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Republican Party Sues Benson To Stop Redistricting Commission

Republican Party Sues Benson To Stop Redistricting Commission

The Michigan Republican Party filed a federal lawsuit Thursday challenging what it calls the "unfair and unconstitutional proposed redistricting committee."

The 25-page complaint filed in U.S. District Court's Western Division argues the commissioner selection process violates the GOP's freedom of association rights by precluding parties from picking their own representatives to serve on the panel.

"Michigan's new redistricting committee, as interpreted by Secretary Jocelyn Benson, will unfairly violate basic constitutional rights and the ability of political parties to choose their representatives," GOP Chair Laura Cox said in a statement. "This crazy new system will even allow the Democratic party to influence who represents the Republican party on the proposed commission, which on its face violates basic constitutional principles.

"We do not oppose the concept of a fairly designed and implemented redistricting committee, but that is not what this is. Instead this is an assault on the associational rights of political parties," she added.

Secretary of State spokesman Shawn Starkey said Benson remains "focused on honoring and respecting the will of the voters," who approved Proposal 2, which created the commission, in November.

The redistricting commission must include four members from each major political party and five who don't have that affiliation. The amendment allows the House and Senate's partisan majority and minority leaders to strike up to five applicants each and the Secretary of State randomly draws names of four Republicans, four Democrats and five applicants not affiliated with either major party to serve on the commission.

"It is very possible -- even likely -- that a Democratic legislative leader could strike from consideration a commissioner applicant who affiliates with the Republican party, or vice versa," the complaint alleged.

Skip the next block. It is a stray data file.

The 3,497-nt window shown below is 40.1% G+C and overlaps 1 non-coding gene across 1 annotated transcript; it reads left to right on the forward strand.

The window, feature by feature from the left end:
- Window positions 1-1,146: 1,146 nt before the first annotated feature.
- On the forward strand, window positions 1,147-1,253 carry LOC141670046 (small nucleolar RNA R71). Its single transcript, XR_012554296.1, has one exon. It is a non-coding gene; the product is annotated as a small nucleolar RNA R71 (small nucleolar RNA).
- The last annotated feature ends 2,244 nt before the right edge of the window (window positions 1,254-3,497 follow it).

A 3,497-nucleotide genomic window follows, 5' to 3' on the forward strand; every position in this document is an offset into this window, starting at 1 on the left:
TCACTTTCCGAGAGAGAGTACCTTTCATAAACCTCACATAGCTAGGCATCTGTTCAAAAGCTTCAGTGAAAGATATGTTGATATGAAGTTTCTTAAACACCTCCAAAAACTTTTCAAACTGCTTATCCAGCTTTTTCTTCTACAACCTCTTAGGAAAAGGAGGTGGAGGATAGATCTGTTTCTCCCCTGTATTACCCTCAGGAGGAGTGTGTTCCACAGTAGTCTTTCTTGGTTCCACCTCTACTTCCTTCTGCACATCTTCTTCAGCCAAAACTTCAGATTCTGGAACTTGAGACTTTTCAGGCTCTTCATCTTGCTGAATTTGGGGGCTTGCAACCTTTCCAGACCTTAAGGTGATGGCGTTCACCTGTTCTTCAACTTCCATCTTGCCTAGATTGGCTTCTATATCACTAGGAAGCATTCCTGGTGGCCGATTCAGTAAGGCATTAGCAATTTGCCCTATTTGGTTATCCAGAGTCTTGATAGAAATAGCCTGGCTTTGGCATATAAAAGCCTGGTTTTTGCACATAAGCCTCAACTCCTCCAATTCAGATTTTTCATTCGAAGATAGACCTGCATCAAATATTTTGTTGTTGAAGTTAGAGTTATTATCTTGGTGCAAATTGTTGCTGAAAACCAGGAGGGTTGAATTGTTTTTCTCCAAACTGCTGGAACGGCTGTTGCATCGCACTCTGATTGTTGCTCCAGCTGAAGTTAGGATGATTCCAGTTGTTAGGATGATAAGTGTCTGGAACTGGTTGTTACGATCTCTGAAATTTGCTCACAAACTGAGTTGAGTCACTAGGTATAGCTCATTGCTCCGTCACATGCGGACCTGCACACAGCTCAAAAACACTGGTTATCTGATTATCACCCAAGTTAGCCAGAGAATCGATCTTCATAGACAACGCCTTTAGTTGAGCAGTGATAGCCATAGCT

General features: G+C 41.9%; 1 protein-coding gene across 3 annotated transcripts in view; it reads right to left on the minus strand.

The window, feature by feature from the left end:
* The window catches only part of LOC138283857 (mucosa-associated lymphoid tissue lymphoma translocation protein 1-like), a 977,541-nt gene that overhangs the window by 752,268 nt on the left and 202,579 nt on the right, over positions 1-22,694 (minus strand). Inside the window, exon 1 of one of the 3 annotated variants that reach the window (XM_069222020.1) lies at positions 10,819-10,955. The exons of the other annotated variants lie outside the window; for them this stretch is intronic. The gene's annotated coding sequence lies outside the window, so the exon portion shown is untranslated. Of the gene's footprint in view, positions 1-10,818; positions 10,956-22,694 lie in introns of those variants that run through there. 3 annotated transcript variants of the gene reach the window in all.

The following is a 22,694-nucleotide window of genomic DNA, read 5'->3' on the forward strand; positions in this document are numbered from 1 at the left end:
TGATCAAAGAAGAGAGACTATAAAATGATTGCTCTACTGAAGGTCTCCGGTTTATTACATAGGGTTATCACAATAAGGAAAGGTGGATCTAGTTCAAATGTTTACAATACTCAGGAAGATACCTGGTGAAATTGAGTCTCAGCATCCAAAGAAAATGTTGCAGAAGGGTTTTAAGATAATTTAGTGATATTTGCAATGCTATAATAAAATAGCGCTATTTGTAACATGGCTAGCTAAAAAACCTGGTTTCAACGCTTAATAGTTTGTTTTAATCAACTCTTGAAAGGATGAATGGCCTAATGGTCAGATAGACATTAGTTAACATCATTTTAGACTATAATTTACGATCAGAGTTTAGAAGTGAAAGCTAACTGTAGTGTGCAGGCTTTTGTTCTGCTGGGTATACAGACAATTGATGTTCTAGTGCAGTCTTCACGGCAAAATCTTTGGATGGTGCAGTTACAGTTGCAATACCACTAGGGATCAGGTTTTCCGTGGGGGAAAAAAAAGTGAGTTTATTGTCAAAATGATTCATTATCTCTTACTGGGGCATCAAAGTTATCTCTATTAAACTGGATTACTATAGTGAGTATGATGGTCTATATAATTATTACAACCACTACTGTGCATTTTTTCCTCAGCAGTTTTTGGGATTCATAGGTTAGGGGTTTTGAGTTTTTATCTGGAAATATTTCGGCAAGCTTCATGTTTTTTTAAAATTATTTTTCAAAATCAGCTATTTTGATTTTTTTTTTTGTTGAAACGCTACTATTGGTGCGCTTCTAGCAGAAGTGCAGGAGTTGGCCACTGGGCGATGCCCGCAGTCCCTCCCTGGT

The complaint alleges violation of First and Fourteenth amendments right to join together in furtherance of common political beliefs; violation of freedom of speech; and violation of equal protection.

The GOP seeks a preliminary injunction prohibiting Benson from implementing the commission.

Lavora Barnes, chair of the Michigan Democratic Party, said the point of Proposal 2 was to take politics out of democracy and put it back in the hands of the people.

"That is where Michigan Democrats stand on this and every issue -- with the people," she said in a statement.

Nancy Wang, executive director of Voters Not Politicians (VNP), the ballot committee that backed the initiative, said the lawsuit isn't a surprise and called it a "reminder of what's at stake." 

"Those who have the most power to lose will do whatever they can to keep hold of it, but we are confident the redistricting amendment will withstand this legal challenge and all others, and that the will of the people will prevail," she said.

Attorney General Dana Nesssel has criticized the litigation and she reiterated her position Thursday in a statement that said her office will continue to "vigorously defend" Benson and the "legality of the redistricting commission, preserving the will of the people and their right to adopt amendments to Michigan's Constitution at the polls."

Thursday's filing is the second lawsuit targeting the commission. 

In a separate July suit, Daunt v. Benson, more than a dozen Republicans allege the voter-approved amendment discriminates against participants based on political service or family ties.

VNP filed a motion to intervene in the Daunt lawsuit, saying it offers "expertise and insights" since it drafted and sponsored the amendment.

Plaintiff Tony Daunt, executive director of Michigan Freedom Fund, said the latest court filing demonstrates the "commission is fatally flawed."

"The Constitution protects political parties’ ability to pick their own representatives, but this majority partisan commission denies that right," he said. "Between the violations laid out in this case and the blatant discrimination against Michiganians based on their job, their civic engagement, and most shamefully, who they are related to, it is clear that this entire amendment must be tossed."

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